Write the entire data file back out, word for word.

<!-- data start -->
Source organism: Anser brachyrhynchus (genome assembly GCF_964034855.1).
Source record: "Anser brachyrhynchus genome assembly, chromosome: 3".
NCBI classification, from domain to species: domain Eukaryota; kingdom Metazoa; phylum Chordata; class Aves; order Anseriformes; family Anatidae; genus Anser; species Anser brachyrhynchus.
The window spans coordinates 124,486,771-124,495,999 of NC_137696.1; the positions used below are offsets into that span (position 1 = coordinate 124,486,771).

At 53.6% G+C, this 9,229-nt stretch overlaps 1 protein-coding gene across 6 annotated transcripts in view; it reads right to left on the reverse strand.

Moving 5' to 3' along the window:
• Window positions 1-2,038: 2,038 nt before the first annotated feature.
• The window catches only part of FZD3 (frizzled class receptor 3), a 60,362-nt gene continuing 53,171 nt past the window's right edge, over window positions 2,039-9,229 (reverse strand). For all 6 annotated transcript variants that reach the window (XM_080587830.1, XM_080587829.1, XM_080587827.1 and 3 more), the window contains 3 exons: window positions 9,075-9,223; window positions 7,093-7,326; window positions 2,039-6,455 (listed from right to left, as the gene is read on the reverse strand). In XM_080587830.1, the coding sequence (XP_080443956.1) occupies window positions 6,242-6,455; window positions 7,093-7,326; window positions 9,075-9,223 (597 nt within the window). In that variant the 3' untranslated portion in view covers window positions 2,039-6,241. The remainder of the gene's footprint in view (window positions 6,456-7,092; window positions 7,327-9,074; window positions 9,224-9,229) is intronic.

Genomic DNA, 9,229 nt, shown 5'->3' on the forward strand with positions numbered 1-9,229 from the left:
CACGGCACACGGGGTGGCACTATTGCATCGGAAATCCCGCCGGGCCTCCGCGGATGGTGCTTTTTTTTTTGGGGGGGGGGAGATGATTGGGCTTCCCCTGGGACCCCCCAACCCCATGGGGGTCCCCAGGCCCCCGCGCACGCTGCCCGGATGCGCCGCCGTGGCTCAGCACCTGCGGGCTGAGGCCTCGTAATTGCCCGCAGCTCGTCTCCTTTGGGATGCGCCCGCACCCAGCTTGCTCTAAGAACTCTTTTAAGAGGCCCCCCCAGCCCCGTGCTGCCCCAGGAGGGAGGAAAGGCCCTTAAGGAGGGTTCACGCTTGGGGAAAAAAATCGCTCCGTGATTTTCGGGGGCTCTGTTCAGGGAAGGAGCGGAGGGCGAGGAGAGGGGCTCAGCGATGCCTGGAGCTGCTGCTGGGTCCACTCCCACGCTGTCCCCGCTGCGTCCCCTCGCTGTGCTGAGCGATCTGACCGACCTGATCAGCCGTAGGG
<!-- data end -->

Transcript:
Source organism: Anser brachyrhynchus (genome assembly GCF_964034855.1).
Source record: "Anser brachyrhynchus genome assembly, chromosome: 3".
NCBI classification, from domain to species: domain Eukaryota; kingdom Metazoa; phylum Chordata; class Aves; order Anseriformes; family Anatidae; genus Anser; species Anser brachyrhynchus.
The window spans coordinates 124,486,771-124,495,999 of NC_137696.1; the positions used below are offsets into that span (position 1 = coordinate 124,486,771).

At 53.6% G+C, this 9,229-nt stretch overlaps 1 protein-coding gene across 6 annotated transcripts in view; it reads right to left on the reverse strand.

Moving 5' to 3' along the window:
• Window positions 1-2,038: 2,038 nt before the first annotated feature.
• The window catches only part of FZD3 (frizzled class receptor 3), a 60,362-nt gene continuing 53,171 nt past the window's right edge, over window positions 2,039-9,229 (reverse strand). For all 6 annotated transcript variants that reach the window (XM_080587830.1, XM_080587829.1, XM_080587827.1 and 3 more), the window contains 3 exons: window positions 9,075-9,223; window positions 7,093-7,326; window positions 2,039-6,455 (listed from right to left, as the gene is read on the reverse strand). In XM_080587830.1, the coding sequence (XP_080443956.1) occupies window positions 6,242-6,455; window positions 7,093-7,326; window positions 9,075-9,223 (597 nt within the window). In that variant the 3' untranslated portion in view covers window positions 2,039-6,241. The remainder of the gene's footprint in view (window positions 6,456-7,092; window positions 7,327-9,074; window positions 9,224-9,229) is intronic.

Genomic DNA, 9,229 nt, shown 5'->3' on the forward strand with positions numbered 1-9,229 from the left:
CACGGCACACGGGGTGGCACTATTGCATCGGAAATCCCGCCGGGCCTCCGCGGATGGTGCTTTTTTTTTTGGGGGGGGGGAGATGATTGGGCTTCCCCTGGGACCCCCCAACCCCATGGGGGTCCCCAGGCCCCCGCGCACGCTGCCCGGATGCGCCGCCGTGGCTCAGCACCTGCGGGCTGAGGCCTCGTAATTGCCCGCAGCTCGTCTCCTTTGGGATGCGCCCGCACCCAGCTTGCTCTAAGAACTCTTTTAAGAGGCCCCCCCAGCCCCGTGCTGCCCCAGGAGGGAGGAAAGGCCCTTAAGGAGGGTTCACGCTTGGGGAAAAAAATCGCTCCGTGATTTTCGGGGGCTCTGTTCAGGGAAGGAGCGGAGGGCGAGGAGAGGGGCTCAGCGATGCCTGGAGCTGCTGCTGGGTCCACTCCCACGCTGTCCCCGCTGCGTCCCCTCGCTGTGCTGAGCGATCTGACCGACCTGATCAGCCGTAGGG